You can use a running total to watch the values of items in cells add up as you enter new items and values over time.
Use the provided sample data and the following procedures to learn how to calculate a running total and then extend the calculation to a list of transactions, such as an account register.
Step 1: Copy the sample data
To better understand the steps, copy the following sample data to cell A1 on a blank sheet.

Create a blank workbook or sheet.

Select the following sample data.
Note: Do not select the row or column headings (1, 2, 3... A, B, C...) when you copy the sample data to a blank sheet.
Selecting sample data in Help
Date 
Transaction 
Deposits 
Withdrawals 
Balance 
11/1/2007 
Beginning Balance 
1500 

11/4/2007 
City Power & Light 
35.71 

11/5/2007 
The Phone Company 
33.38 

11/5/2007 
Northwind Traders 
51.22 

11/7/2007 
Wide World Importers 
62.39 

11/7/2007 
Fabrikam, Inc. 
46.77 

Press + C .

In the sheet, select cell A1, and then press + V .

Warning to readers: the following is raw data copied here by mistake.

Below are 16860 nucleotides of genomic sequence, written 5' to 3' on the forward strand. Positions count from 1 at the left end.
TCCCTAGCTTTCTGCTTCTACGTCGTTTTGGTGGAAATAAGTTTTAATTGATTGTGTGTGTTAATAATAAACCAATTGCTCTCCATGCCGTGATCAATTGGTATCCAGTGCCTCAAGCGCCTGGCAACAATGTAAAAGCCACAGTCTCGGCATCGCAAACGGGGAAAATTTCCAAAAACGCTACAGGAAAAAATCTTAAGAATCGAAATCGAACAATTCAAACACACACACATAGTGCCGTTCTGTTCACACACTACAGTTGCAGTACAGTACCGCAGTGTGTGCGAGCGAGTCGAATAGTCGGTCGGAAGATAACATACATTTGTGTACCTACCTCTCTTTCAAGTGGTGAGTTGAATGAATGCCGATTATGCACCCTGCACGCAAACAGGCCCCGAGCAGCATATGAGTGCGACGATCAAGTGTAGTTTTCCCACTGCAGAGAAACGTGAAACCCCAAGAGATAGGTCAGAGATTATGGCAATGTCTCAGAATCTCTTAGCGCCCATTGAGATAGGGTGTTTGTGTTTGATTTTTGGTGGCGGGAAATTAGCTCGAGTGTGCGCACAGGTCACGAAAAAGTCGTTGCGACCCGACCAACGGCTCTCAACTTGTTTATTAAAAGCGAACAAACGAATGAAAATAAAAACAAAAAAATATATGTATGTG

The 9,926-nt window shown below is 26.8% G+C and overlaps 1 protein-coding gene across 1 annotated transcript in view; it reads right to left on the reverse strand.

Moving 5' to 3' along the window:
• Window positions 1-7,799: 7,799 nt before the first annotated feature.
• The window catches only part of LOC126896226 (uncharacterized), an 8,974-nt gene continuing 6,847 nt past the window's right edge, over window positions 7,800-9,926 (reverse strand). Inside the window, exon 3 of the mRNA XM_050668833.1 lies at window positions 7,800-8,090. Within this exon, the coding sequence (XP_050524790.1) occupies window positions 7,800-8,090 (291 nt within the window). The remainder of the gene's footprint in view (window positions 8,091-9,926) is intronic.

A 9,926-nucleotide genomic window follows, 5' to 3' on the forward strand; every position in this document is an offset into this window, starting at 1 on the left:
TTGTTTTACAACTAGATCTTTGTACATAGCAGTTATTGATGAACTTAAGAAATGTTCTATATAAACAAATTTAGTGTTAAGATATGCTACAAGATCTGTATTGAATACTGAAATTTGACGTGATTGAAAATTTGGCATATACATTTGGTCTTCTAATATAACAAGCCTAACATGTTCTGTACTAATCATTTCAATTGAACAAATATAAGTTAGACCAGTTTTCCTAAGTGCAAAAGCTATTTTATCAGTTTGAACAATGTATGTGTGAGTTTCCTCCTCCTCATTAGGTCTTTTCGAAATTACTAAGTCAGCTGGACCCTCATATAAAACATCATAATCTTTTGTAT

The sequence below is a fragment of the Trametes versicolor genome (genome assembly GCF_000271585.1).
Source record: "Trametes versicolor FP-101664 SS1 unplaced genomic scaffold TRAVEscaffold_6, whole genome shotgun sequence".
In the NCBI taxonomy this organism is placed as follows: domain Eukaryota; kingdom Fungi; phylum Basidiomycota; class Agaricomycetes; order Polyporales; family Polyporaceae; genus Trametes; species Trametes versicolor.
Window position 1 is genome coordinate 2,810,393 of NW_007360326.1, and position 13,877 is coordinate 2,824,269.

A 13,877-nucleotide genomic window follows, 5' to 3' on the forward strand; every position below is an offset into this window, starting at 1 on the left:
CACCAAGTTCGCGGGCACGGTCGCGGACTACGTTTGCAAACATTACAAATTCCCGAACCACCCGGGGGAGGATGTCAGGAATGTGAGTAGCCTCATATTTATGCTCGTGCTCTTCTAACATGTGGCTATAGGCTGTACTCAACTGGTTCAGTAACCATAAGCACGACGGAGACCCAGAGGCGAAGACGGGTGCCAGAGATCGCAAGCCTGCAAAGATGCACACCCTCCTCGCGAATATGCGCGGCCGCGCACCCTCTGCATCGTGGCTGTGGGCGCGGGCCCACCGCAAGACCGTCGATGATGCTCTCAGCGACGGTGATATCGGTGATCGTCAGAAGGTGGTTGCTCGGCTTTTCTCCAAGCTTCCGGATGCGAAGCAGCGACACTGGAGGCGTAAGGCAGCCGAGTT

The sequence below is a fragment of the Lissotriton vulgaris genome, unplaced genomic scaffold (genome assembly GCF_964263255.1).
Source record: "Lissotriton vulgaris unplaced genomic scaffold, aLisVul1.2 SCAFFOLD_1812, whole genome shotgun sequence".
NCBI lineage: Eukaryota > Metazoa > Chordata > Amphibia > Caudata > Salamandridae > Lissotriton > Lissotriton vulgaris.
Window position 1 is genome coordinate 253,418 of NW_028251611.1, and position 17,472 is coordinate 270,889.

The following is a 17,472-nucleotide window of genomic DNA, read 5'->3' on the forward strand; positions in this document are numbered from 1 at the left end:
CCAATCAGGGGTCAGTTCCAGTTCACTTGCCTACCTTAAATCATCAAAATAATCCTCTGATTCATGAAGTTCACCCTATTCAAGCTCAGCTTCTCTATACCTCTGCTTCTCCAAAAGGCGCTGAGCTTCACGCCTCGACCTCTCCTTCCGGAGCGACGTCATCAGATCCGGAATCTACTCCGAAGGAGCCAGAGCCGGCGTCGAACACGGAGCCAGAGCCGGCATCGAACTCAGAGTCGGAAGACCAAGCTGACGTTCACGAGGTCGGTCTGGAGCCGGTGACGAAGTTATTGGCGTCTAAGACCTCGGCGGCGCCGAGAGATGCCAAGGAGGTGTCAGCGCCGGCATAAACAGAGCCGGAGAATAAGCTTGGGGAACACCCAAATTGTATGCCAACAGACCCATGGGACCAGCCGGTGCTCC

Step 2: Create a formula to calculate the running total

Click cell E3, which is the first blank cell in the Balance column.

To create a formula that adds the value from the Deposits column in the same row and subtracts the value from the Withdrawals column, type =SUM(E2,C3,D3).

Press RETURN .
The result is 1464.29, which is 1500.00  35.71.
Note: You can ignore the error indicator about formulas that refer to empty cells.

To copy the formula to other rows that contain data, select E3, and then drag the fill handle to cell E7.
Excel adjusts the cell references as you copy the formula to each cell in the Balance column.
Notes:

You can ignore the Auto Fill Options button that appears.

As you add new rows of deposits and withdrawals, drag the fill handle again to copy the running total formula to the new rows.